• logappend: This setting decides if log file is going to append new entries to end of file when database restarts or new file is going to be created. The default value of this setting is false. This means that every time you restart MongoDB, your previous log entries will be lost. The value of this setting is going to depend on your need. I keep this value set to true to allow debugging of old issues that may have happened. Other option you have is to back up your log files. Since this file can grow to large size, it is reasonable to truncate the file when database restarts. You will have to make a judgement call here.
  • port: By default MongoDB listens on port 27017 (may differ for your installation). But if that port is already in use, then this setting can be used to configure MongoDB to listen on different port. I will strongly recommend that you do specify a different port than default. This is good security practice for run time operation of any database. If you leave your database running on standard port, then you are more open to network attacks by standard hacking scripts.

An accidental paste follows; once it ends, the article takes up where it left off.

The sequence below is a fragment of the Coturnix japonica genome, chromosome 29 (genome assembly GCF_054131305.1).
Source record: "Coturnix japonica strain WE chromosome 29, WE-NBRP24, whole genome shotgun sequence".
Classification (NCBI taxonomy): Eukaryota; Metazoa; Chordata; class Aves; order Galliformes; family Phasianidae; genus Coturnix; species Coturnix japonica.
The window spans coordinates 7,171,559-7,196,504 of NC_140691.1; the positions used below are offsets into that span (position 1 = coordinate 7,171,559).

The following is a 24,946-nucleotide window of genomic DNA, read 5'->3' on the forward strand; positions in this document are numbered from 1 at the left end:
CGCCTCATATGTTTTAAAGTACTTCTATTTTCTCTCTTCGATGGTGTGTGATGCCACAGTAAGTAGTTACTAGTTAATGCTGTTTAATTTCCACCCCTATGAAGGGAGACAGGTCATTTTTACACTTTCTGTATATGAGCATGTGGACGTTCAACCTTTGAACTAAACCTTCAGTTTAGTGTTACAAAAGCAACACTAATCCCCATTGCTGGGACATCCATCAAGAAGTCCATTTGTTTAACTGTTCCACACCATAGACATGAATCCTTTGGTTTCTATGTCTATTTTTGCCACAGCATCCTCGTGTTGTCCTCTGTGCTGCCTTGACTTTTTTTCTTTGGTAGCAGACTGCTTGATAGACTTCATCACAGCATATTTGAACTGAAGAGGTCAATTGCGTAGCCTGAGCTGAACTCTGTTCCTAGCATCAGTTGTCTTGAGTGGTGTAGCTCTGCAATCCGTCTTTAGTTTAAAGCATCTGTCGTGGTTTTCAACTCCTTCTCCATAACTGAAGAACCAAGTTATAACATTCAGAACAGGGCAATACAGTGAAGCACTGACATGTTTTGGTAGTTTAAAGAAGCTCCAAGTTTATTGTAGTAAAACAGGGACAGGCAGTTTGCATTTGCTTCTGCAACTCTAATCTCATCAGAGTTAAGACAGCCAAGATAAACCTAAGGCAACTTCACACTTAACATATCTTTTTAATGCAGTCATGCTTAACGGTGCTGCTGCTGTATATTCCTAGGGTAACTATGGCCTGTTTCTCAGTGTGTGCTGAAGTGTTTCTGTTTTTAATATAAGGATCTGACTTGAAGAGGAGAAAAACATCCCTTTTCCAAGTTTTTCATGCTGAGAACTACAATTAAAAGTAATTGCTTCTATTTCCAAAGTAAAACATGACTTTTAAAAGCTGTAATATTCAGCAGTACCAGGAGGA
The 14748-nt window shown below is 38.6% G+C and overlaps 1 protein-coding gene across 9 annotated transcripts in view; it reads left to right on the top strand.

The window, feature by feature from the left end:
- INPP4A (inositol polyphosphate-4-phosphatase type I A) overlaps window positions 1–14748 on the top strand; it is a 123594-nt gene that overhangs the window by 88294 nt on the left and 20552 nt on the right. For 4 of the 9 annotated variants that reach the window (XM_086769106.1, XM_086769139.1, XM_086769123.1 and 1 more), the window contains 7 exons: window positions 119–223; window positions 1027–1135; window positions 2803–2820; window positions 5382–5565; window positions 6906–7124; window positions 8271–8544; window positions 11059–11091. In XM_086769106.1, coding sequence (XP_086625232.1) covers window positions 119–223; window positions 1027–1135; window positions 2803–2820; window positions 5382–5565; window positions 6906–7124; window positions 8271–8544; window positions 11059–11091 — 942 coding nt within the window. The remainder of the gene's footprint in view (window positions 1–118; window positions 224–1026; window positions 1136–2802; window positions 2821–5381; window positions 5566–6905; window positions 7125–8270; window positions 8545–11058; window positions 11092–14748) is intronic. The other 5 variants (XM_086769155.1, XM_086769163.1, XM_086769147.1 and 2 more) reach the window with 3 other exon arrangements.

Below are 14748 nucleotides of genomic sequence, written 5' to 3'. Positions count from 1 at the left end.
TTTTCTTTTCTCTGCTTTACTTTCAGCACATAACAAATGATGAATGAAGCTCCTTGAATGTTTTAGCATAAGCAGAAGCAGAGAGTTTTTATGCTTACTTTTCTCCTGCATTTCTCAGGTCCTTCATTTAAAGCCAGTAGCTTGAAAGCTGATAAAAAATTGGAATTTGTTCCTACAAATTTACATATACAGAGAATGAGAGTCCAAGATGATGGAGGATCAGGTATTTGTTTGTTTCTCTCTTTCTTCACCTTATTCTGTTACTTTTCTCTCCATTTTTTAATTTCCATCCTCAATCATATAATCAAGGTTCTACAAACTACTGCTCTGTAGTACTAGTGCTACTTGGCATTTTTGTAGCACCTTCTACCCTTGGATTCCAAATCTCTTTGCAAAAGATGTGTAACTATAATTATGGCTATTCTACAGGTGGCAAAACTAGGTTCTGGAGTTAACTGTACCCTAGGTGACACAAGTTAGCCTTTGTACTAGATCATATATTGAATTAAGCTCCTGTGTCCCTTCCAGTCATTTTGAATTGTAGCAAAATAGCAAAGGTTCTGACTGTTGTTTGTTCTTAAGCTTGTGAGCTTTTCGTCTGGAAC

• diaglog: This setting allows you to specify if you want all read and write operations logged for diagnostic purposes. Default value of this setting is 0. This means no operations are logged. But if you are having some CRUD issues then you can change this value to one of these values, (0,1,2, 3,7).

I have attached sample MongoDB configuration file with thise post that I have used for my prototype development.

Running MongoDB as Windows service

Like any other database, you would want that your database starts running when machine starts. And definitely it will be preferable that database is running as a background process and not a console application. MongoDB can be configured as a windows service.